As part of the research we are carrying out during the development phase, we will conduct extensive community consultations in the local villages and surrounding market towns. Through this, we hope to capture what people know about the landscape, how they use and value it, and what people perceive as barriers to engagement with the Ouse Washes landscape. These community consultations are likely to happen in and around May this year – more about this in due course.

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Sign at Fen Drayton lakes nature reserve. Image by Pete Johnstone for Cambridgeshire ACRE

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This entry was posted in Access, Communities, OWLP Strategy, Stage 2-Development Phase, Theme 2-Hidden Heritage, Theme 5-Future Heritage and tagged , , , , , , by markatousewasheslps. Bookmark the permalink.

About markatousewasheslps

Programme Manager for the Ouse Washes Landscape Partnership scheme, leading on the 1-year development and 3-year delivery phases of the Heritage Lottery Fund grant-aided Ouse Washes Landscape Partnership (OWLP) scheme, on behalf of and in close cooperation with a wide range of local, regional and national partner organisations. The Ouse Washes LP centres around a portfolio of projects which focus on: conservation works to historic and natural environmental assets; improving community participation & engagement with the landscape and its heritage; increasing access and learning opportunities; and providing more opportunities for training in traditional land management skills. The overall aim is to leave a long-term legacy for this fascinating and unique landscape, in the process creating tangible improvements to social, economic and environmental aspects of this landscape, its heritage and communities. Find out more about the landscape, the aims of the project and the partnership by following our: Blog, https://ousewasheslps.wordpress.com/ Twitter: @ousewasheslp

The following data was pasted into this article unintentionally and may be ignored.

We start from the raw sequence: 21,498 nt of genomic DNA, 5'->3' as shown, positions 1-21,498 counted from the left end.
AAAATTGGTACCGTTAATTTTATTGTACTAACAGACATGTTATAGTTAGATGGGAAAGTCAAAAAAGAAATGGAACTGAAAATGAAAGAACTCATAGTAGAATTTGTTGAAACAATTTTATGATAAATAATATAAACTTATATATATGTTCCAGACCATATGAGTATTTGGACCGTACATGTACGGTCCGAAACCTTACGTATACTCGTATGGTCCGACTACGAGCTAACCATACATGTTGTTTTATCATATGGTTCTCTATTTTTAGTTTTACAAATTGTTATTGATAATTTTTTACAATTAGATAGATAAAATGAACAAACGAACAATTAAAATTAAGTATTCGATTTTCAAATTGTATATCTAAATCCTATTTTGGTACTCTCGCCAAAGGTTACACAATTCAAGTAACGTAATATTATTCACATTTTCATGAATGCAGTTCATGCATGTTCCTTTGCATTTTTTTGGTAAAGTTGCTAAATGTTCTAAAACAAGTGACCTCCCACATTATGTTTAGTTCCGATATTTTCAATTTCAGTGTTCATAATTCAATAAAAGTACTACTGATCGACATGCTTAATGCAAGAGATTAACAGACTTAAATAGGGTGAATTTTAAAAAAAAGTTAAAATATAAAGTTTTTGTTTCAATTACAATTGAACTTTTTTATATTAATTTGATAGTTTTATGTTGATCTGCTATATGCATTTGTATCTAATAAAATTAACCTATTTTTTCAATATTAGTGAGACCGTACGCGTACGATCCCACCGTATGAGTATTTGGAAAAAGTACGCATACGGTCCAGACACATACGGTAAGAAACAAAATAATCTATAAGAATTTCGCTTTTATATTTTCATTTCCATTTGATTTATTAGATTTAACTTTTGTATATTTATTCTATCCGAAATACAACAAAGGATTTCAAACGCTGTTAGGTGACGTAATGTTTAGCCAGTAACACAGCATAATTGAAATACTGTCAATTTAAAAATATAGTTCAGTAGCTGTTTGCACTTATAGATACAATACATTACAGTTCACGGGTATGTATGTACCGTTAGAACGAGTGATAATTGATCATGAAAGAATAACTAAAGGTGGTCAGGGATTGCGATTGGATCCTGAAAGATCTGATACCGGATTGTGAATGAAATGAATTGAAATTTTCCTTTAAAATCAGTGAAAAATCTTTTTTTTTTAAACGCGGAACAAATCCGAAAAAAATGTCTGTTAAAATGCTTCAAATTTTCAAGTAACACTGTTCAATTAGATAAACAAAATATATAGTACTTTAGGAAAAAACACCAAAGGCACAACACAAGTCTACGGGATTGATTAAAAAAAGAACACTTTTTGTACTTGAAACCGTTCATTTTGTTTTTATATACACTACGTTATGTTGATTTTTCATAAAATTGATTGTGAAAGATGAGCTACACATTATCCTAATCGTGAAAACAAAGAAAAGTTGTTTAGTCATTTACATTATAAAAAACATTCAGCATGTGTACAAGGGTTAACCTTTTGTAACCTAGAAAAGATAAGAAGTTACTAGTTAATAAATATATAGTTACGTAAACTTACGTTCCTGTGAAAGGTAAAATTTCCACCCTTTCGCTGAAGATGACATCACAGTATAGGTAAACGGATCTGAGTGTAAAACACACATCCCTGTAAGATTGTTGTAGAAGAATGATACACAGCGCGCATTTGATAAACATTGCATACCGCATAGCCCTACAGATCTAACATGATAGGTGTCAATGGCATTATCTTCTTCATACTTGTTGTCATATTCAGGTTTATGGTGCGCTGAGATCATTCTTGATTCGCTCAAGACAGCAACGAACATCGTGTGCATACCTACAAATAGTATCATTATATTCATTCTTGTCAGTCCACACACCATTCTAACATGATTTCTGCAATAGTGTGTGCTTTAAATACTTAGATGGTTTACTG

2 thoughts on “Barriers to Access?

  1. An interesting Blog – Here are a few comments:

    1. The Ouse Washes is mostly arable – perhaps people don’t like walking down straight footpaths on the edges of arable fields – the paths can go for a considerable way before any change in direction and then few do a return loop. The Rights of way network, as good as it is, was not designed for recreational use so could the OWLP consider creating new footpaths where there is a real need? This could even include some new bridges where appropriate!!

    2. Years ago the Countryside Commission created the Parish Paths programme, with the help of highway authorities and parish councils – why not look at how those Parish Paths Projects were run to get the best practice on how they were set up and managed. Parish Path projects would be eligible for Awards for All and other funding.

    3. Other barriers to access apart from physical access,include, lack of awareness, lack of transport and lack of income to get out and enjoy the area – massive issues to resolve but one way is to improve the local economy through supporting commercial ventures such as pubs, boat hire and market towns as tourism and heritage centres.

    • Thanks for your interesting comments, Pete.

      We will take these on board as part of our ‘Audience & Access Development Plan’ which we will start on next month. Getting an understanding of what people feel are barriers (both real and perceived) to access to the Ouse Washes landscape will feature strongly in our community consultations which will form part of the Audience & Access Development Plan.

      One way of getting funding for the upkeep and improvements to your local path network is through the Path for Communities Grant Scheme,
      http://www.naturalengland.org.uk/ourwork/access/rightsofway/p4c.aspx, managed by Natural England. Note that all applications for this scheme will have to be handed in and approved before the end of 2013.

      If people have more ideas about possible funding sources for path maintenance, please let us know.